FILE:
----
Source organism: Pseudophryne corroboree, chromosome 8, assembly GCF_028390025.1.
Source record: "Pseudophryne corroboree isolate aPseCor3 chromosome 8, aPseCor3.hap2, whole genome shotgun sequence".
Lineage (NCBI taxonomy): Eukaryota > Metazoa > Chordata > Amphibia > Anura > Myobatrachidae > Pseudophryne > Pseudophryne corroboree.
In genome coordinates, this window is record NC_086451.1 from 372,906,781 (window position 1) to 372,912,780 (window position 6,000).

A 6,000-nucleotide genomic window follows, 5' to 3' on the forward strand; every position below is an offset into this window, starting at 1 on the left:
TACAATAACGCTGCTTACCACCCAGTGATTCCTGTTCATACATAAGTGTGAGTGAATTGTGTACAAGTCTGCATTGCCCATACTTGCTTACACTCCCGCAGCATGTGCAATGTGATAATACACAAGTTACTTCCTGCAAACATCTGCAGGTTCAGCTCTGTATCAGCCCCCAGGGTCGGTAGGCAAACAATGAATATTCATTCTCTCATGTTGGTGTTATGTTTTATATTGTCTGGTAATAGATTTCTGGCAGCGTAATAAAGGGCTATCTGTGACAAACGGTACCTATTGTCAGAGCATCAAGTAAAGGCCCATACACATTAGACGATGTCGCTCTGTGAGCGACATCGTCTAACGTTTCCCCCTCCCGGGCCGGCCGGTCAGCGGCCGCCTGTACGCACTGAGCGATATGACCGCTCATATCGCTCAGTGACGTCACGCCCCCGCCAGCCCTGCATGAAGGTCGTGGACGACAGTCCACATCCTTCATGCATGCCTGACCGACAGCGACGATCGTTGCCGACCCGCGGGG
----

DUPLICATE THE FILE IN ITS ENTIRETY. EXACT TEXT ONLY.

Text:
Source organism: Pseudophryne corroboree, chromosome 8, assembly GCF_028390025.1.
Source record: "Pseudophryne corroboree isolate aPseCor3 chromosome 8, aPseCor3.hap2, whole genome shotgun sequence".
Lineage (NCBI taxonomy): Eukaryota > Metazoa > Chordata > Amphibia > Anura > Myobatrachidae > Pseudophryne > Pseudophryne corroboree.
In genome coordinates, this window is record NC_086451.1 from 372,906,781 (window position 1) to 372,912,780 (window position 6,000).

A 6,000-nucleotide genomic window follows, 5' to 3' on the forward strand; every position below is an offset into this window, starting at 1 on the left:
TACAATAACGCTGCTTACCACCCAGTGATTCCTGTTCATACATAAGTGTGAGTGAATTGTGTACAAGTCTGCATTGCCCATACTTGCTTACACTCCCGCAGCATGTGCAATGTGATAATACACAAGTTACTTCCTGCAAACATCTGCAGGTTCAGCTCTGTATCAGCCCCCAGGGTCGGTAGGCAAACAATGAATATTCATTCTCTCATGTTGGTGTTATGTTTTATATTGTCTGGTAATAGATTTCTGGCAGCGTAATAAAGGGCTATCTGTGACAAACGGTACCTATTGTCAGAGCATCAAGTAAAGGCCCATACACATTAGACGATGTCGCTCTGTGAGCGACATCGTCTAACGTTTCCCCCTCCCGGGCCGGCCGGTCAGCGGCCGCCTGTACGCACTGAGCGATATGACCGCTCATATCGCTCAGTGACGTCACGCCCCCGCCAGCCCTGCATGAAGGTCGTGGACGACAGTCCACATCCTTCATGCATGCCTGACCGACAGCGACGATCGTTGCCGACCCGCGGGG